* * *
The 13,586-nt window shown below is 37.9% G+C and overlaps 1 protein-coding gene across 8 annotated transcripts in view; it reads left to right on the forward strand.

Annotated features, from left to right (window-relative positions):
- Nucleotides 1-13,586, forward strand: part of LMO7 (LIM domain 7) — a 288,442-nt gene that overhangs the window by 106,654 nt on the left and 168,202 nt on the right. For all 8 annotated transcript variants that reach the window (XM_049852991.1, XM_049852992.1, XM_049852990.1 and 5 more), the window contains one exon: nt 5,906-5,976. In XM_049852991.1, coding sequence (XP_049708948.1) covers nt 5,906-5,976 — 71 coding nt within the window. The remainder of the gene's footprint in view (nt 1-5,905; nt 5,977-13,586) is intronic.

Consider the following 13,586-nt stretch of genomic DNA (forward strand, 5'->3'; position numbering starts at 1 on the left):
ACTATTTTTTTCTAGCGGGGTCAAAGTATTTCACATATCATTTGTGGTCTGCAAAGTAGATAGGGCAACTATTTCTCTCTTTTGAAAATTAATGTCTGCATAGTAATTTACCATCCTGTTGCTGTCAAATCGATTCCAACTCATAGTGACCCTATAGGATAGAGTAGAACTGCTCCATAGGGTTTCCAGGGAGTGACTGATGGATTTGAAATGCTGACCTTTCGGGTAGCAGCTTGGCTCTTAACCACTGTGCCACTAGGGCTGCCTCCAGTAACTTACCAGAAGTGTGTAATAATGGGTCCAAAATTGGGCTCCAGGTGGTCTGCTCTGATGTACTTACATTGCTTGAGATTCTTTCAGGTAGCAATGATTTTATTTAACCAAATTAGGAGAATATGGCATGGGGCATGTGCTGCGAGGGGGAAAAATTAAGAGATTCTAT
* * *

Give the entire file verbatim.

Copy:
The 13,586-nt window shown below is 37.9% G+C and overlaps 1 protein-coding gene across 8 annotated transcripts in view; it reads left to right on the forward strand.

Annotated features, from left to right (window-relative positions):
- Nucleotides 1-13,586, forward strand: part of LMO7 (LIM domain 7) — a 288,442-nt gene that overhangs the window by 106,654 nt on the left and 168,202 nt on the right. For all 8 annotated transcript variants that reach the window (XM_049852991.1, XM_049852992.1, XM_049852990.1 and 5 more), the window contains one exon: nt 5,906-5,976. In XM_049852991.1, coding sequence (XP_049708948.1) covers nt 5,906-5,976 — 71 coding nt within the window. The remainder of the gene's footprint in view (nt 1-5,905; nt 5,977-13,586) is intronic.

Consider the following 13,586-nt stretch of genomic DNA (forward strand, 5'->3'; position numbering starts at 1 on the left):
ACTATTTTTTTCTAGCGGGGTCAAAGTATTTCACATATCATTTGTGGTCTGCAAAGTAGATAGGGCAACTATTTCTCTCTTTTGAAAATTAATGTCTGCATAGTAATTTACCATCCTGTTGCTGTCAAATCGATTCCAACTCATAGTGACCCTATAGGATAGAGTAGAACTGCTCCATAGGGTTTCCAGGGAGTGACTGATGGATTTGAAATGCTGACCTTTCGGGTAGCAGCTTGGCTCTTAACCACTGTGCCACTAGGGCTGCCTCCAGTAACTTACCAGAAGTGTGTAATAATGGGTCCAAAATTGGGCTCCAGGTGGTCTGCTCTGATGTACTTACATTGCTTGAGATTCTTTCAGGTAGCAATGATTTTATTTAACCAAATTAGGAGAATATGGCATGGGGCATGTGCTGCGAGGGGGAAAAATTAAGAGATTCTAT